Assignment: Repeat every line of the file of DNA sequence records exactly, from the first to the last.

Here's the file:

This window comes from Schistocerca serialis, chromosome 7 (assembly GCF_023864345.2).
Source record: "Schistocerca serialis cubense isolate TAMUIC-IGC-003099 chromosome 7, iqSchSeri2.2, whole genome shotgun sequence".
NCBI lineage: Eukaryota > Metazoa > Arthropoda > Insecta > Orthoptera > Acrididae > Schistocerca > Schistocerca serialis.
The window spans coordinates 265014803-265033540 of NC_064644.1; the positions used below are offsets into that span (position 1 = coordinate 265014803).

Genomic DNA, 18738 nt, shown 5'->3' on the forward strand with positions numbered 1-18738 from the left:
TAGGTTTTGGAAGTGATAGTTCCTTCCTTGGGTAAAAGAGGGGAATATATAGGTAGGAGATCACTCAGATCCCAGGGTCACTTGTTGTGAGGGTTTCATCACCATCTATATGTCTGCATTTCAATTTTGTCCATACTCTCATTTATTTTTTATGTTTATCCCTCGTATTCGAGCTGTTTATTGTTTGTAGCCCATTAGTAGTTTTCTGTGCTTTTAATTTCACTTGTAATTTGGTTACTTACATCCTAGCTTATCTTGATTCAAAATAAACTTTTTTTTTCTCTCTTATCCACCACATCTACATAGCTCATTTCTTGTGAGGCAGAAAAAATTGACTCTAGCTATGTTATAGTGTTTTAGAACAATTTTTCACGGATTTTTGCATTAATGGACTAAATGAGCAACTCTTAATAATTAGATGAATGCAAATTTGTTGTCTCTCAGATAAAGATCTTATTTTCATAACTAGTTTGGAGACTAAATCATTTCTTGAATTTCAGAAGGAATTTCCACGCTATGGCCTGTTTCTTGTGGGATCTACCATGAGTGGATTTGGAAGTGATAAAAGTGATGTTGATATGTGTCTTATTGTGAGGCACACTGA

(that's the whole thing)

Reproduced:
This window comes from Schistocerca serialis, chromosome 7 (assembly GCF_023864345.2).
Source record: "Schistocerca serialis cubense isolate TAMUIC-IGC-003099 chromosome 7, iqSchSeri2.2, whole genome shotgun sequence".
NCBI lineage: Eukaryota > Metazoa > Arthropoda > Insecta > Orthoptera > Acrididae > Schistocerca > Schistocerca serialis.
The window spans coordinates 265014803-265033540 of NC_064644.1; the positions used below are offsets into that span (position 1 = coordinate 265014803).

Genomic DNA, 18738 nt, shown 5'->3' on the forward strand with positions numbered 1-18738 from the left:
TAGGTTTTGGAAGTGATAGTTCCTTCCTTGGGTAAAAGAGGGGAATATATAGGTAGGAGATCACTCAGATCCCAGGGTCACTTGTTGTGAGGGTTTCATCACCATCTATATGTCTGCATTTCAATTTTGTCCATACTCTCATTTATTTTTTATGTTTATCCCTCGTATTCGAGCTGTTTATTGTTTGTAGCCCATTAGTAGTTTTCTGTGCTTTTAATTTCACTTGTAATTTGGTTACTTACATCCTAGCTTATCTTGATTCAAAATAAACTTTTTTTTTCTCTCTTATCCACCACATCTACATAGCTCATTTCTTGTGAGGCAGAAAAAATTGACTCTAGCTATGTTATAGTGTTTTAGAACAATTTTTCACGGATTTTTGCATTAATGGACTAAATGAGCAACTCTTAATAATTAGATGAATGCAAATTTGTTGTCTCTCAGATAAAGATCTTATTTTCATAACTAGTTTGGAGACTAAATCATTTCTTGAATTTCAGAAGGAATTTCCACGCTATGGCCTGTTTCTTGTGGGATCTACCATGAGTGGATTTGGAAGTGATAAAAGTGATGTTGATATGTGTCTTATTGTGAGGCACACTGA